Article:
BSD DevCenter
oreilly.comSafari Books Online.Conferences.

advertisement


Capturing TCP Packets
Pages: 1, 2

The IP heading represents the Layer 3 IP header; all of the fields we mentioned last week are here except for the version field and the optional options field. You'll note that tcpshow resolved the IP addresses for genisis and biko for you; from the arrow, we can tell that this packet was sent by biko and is destined for genisis. Notice that the header length (hlen) has been interpreted as 20 bytes and the length of the entire IP packet (dgramlen) is 44 bytes. The "MF/DF" field represents the flags for may fragment and don't fragment; in this packet, the don't fragment flag has been turned on as it has been set to 1. Finally, the protocol (proto) indicates TCP; not surprisingly, the next column is labelled TCP, as it represents the Layer 4 TCP header.



In the TCP header, the source and destination port numbers have been resolved for you; not surprisingly, biko is trying to access the telnet port on the host genisis. This packet has a sequence number; since it is the first TCP packet, the acknowledgement has been set to 0 as there aren't any packets to acknowledge having been received yet. The TCP header length is 24 bytes; if you add these 24 bytes to the IP header length of 20 bytes, you'll receive the IP packet length of 44 bytes, so it looks like this packet arrived intact.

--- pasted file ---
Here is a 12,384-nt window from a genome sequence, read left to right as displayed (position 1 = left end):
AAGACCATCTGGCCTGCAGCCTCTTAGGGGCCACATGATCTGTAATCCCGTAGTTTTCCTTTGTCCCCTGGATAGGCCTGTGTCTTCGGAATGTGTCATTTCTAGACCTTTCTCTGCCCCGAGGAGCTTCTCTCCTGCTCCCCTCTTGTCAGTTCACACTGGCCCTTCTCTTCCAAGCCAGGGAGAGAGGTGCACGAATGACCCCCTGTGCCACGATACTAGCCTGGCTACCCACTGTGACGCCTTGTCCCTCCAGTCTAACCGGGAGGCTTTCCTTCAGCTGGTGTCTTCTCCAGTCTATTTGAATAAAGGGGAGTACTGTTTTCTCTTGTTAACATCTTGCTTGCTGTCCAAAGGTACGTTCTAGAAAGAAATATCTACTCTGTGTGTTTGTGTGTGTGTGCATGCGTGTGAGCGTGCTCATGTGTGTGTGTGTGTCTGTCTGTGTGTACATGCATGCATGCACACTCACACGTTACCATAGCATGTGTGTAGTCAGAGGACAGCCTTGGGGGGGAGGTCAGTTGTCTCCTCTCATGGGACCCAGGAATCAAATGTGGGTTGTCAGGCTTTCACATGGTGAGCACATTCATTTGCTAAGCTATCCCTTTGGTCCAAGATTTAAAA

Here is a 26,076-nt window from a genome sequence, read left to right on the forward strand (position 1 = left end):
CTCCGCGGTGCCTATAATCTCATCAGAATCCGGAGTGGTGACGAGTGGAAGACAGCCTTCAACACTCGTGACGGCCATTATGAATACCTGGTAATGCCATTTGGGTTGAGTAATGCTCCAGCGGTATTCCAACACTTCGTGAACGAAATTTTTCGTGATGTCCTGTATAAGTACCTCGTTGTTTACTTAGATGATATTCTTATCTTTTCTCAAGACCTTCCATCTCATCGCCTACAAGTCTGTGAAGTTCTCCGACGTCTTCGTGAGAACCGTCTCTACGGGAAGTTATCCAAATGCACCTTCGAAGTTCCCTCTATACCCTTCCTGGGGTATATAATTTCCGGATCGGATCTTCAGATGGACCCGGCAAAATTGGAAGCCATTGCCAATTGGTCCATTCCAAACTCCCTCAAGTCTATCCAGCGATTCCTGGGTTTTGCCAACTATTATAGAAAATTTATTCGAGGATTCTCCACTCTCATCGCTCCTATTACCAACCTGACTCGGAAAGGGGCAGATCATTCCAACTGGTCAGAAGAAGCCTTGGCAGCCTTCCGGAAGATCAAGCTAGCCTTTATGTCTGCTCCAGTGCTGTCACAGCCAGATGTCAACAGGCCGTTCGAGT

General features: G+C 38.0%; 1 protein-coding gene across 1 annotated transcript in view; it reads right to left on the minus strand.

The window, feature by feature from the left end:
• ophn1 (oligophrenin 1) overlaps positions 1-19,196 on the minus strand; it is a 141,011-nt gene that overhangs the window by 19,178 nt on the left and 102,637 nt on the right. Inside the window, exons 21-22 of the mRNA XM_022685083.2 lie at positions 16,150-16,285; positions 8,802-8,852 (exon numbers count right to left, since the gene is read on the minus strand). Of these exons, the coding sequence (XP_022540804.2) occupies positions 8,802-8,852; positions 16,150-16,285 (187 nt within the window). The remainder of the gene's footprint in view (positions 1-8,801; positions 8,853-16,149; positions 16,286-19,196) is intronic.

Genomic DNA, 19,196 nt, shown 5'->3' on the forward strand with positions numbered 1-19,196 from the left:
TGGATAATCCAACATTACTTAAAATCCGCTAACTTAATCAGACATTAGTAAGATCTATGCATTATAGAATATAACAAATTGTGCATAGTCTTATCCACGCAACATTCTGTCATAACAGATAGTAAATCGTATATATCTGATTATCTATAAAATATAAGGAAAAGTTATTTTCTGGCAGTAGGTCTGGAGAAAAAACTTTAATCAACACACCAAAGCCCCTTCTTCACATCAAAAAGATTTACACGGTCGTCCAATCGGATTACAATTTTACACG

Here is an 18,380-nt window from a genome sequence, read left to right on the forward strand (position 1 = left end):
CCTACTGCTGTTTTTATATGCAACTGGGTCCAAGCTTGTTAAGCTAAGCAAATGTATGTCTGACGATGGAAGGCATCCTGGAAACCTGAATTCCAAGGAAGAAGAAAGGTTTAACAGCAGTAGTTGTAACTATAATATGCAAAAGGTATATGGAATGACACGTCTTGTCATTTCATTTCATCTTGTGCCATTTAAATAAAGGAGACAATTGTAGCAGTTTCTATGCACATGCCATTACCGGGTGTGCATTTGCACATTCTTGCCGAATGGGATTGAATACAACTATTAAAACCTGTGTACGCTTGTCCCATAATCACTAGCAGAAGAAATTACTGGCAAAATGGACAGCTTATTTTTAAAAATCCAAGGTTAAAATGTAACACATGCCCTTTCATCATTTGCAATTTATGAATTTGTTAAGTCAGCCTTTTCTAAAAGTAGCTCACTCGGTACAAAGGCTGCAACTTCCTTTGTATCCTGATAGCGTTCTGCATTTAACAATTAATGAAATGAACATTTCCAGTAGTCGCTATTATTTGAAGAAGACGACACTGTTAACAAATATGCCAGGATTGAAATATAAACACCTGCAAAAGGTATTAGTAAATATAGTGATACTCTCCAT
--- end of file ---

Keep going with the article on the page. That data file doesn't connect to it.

Now we get to the most interesting part of this IP packet. Note that the only TCP flag (UAPRSF) to be set to 1 is the S or the synchronize flag. This packet represents step one of the three-way handshake required to establish the TCP connection. Not surprisingly, there is no actual data being sent with this packet, and the DATA column contains no data. Remember, no data can be sent between applications that use TCP as their transport until the three-way handshake has been successful. Lastly, note that the Layer 4 header has indicated the window size biko is willing to use and has calculated the checksum on the contents of the IP packet.

Let's take a look at packet 11 to see how the computer genisis responded to this packet:

Also in FreeBSD Basics:

Fun with Xorg

Sharing Internet Connections

Building a Desktop Firewall

Using DesktopBSD

Using PC-BSD

--------------------------------------------------------------
Packet 11
TIME: 10:25:36.854653 (0.000233)
LINK: 00:50:BA:DE:36:33 -> 00:00:B4:3C:56:40 type=IP
  IP: genisis -> biko hlen=20 TOS=00 dgramlen=44 id=9554
    MF/DF=0/1 frag=0 TTL=64 proto=TCP cksum=9175
 TCP: port telnet -> blackjack seq=1746119590 ack=3205630182
    hlen=24 (data=0) UAPRSF=010010 wnd=17520 cksum=5FD9 urg=0
DATA: <No data>
--------------------------------------------------------------

The TCP header contains the more interesting bits of genisis' response packet. Note that genisis responded with its own unique sequence number. Now compare the ack number in packet 11 with the original sequence number from packet 10; it is one more than the original sequence number of 3205630181. This indicates that the computer genisis successfully processed the IP packet containing that sequence number and is now ready to receive the packet that is next in sequence. When we look at biko's response to this IP packet, we'll expect to see an ack number that is one higher than this packet's sequence number of 1746119590.